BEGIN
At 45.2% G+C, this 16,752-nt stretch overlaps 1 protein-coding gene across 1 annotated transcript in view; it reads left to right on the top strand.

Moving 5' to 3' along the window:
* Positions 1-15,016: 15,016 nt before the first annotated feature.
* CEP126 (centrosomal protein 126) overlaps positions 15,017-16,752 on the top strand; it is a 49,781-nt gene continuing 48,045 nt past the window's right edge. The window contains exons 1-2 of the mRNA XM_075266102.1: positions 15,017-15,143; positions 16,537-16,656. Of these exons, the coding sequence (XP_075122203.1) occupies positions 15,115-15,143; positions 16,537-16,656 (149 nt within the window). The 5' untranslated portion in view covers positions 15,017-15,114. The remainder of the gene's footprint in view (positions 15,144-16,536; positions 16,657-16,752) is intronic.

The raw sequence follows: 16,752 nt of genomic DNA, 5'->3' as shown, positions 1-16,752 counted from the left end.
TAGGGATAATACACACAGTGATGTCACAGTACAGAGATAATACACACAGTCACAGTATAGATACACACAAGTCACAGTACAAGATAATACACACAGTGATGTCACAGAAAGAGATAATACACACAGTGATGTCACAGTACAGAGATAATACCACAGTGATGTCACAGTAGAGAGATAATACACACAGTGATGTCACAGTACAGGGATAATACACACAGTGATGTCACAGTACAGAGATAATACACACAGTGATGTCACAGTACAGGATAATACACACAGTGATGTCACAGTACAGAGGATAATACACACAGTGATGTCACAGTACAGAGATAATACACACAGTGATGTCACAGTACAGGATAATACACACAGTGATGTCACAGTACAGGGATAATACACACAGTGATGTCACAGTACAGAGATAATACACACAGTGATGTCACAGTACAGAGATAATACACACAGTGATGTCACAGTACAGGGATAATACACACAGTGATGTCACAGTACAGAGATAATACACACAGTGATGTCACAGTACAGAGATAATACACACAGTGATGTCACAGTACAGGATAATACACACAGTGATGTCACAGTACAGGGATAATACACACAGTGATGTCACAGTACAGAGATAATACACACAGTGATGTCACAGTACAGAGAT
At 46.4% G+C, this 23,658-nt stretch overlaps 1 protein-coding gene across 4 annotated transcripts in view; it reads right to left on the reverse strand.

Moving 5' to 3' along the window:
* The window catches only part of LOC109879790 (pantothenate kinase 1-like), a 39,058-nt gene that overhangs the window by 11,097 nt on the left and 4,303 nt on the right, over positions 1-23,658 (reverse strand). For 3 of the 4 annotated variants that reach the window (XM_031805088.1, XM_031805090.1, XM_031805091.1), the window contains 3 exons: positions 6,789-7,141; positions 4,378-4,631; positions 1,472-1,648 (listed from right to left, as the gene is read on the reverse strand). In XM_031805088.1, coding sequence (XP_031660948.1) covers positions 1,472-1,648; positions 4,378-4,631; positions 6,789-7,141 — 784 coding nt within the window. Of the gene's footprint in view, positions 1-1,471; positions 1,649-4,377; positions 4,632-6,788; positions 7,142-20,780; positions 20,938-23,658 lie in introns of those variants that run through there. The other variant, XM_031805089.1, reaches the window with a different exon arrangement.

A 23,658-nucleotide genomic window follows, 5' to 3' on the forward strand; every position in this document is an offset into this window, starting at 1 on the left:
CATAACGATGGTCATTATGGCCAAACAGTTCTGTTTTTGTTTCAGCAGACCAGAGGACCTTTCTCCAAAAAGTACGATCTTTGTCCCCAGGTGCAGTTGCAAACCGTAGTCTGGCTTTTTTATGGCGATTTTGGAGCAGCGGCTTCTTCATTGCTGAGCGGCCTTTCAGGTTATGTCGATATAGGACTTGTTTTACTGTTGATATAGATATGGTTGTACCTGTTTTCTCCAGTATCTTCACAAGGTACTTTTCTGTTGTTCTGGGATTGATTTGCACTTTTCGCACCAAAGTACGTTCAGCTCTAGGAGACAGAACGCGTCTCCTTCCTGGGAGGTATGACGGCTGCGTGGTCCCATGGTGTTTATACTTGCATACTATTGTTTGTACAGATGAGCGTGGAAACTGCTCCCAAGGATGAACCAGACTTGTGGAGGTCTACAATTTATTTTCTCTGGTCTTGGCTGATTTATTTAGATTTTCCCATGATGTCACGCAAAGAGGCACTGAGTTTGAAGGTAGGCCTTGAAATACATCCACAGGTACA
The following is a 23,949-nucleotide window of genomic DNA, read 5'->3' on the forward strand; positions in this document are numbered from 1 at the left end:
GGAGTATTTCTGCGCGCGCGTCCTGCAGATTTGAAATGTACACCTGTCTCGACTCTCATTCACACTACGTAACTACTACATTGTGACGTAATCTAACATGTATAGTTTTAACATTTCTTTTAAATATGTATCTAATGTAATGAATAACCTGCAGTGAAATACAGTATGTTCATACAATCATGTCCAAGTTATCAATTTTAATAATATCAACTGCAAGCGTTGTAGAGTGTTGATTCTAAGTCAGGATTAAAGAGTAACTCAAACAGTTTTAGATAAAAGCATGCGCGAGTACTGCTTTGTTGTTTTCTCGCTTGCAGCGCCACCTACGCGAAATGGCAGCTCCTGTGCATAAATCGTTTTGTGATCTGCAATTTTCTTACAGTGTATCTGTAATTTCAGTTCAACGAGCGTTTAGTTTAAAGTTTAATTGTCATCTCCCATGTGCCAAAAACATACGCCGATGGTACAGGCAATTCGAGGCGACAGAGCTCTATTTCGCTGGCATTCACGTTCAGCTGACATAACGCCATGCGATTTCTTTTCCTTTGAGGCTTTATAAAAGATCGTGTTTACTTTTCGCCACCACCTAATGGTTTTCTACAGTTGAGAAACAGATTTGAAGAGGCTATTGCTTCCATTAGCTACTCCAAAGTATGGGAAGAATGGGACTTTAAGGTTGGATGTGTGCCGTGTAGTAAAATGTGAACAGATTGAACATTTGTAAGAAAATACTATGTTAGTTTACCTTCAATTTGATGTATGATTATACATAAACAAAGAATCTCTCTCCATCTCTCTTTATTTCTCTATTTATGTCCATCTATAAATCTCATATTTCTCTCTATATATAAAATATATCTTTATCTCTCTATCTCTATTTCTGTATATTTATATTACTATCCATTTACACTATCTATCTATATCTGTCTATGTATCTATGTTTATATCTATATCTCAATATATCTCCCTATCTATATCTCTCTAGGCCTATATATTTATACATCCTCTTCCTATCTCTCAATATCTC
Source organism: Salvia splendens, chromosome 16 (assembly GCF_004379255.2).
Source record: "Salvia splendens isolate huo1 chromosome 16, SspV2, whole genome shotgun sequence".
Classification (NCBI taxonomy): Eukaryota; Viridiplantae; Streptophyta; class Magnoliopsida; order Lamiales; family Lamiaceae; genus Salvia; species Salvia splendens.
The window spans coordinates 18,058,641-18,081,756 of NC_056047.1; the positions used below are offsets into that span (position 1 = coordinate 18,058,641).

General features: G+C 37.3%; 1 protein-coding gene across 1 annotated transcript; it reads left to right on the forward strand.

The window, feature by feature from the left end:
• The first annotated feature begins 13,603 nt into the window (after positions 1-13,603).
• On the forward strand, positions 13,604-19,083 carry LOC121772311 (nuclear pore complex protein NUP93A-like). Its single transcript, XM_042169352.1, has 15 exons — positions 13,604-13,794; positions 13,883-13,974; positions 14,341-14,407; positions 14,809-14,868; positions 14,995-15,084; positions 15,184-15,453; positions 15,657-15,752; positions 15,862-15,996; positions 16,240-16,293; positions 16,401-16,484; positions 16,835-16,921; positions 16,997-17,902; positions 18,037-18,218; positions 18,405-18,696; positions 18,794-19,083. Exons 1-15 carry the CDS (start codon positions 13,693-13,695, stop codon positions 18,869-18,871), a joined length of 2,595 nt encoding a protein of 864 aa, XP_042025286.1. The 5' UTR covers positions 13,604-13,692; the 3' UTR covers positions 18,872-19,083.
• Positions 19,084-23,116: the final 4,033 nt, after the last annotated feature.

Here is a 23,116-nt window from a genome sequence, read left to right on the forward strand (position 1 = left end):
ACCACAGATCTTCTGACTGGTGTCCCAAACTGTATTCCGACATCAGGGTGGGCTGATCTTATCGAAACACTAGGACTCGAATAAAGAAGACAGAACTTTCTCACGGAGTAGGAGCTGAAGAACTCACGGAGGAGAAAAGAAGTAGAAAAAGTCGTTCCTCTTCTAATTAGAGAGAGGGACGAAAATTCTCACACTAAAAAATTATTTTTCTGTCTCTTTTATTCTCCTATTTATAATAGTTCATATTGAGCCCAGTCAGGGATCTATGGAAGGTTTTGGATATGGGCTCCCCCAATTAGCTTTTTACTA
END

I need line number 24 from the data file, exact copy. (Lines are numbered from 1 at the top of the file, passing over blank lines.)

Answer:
ACCACAGATCTTCTGACTGGTGTCCCAAACTGTATTCCGACATCAGGGTGGGCTGATCTTATCGAAACACTAGGACTCGAATAAAGAAGACAGAACTTTCTCACGGAGTAGGAGCTGAAGAACTCACGGAGGAGAAAAGAAGTAGAAAAAGTCGTTCCTCTTCTAATTAGAGAGAGGGACGAAAATTCTCACACTAAAAAATTATTTTTCTGTCTCTTTTATTCTCCTATTTATAATAGTTCATATTGAGCCCAGTCAGGGATCTATGGAAGGTTTTGGATATGGGCTCCCCCAATTAGCTTTTTACTA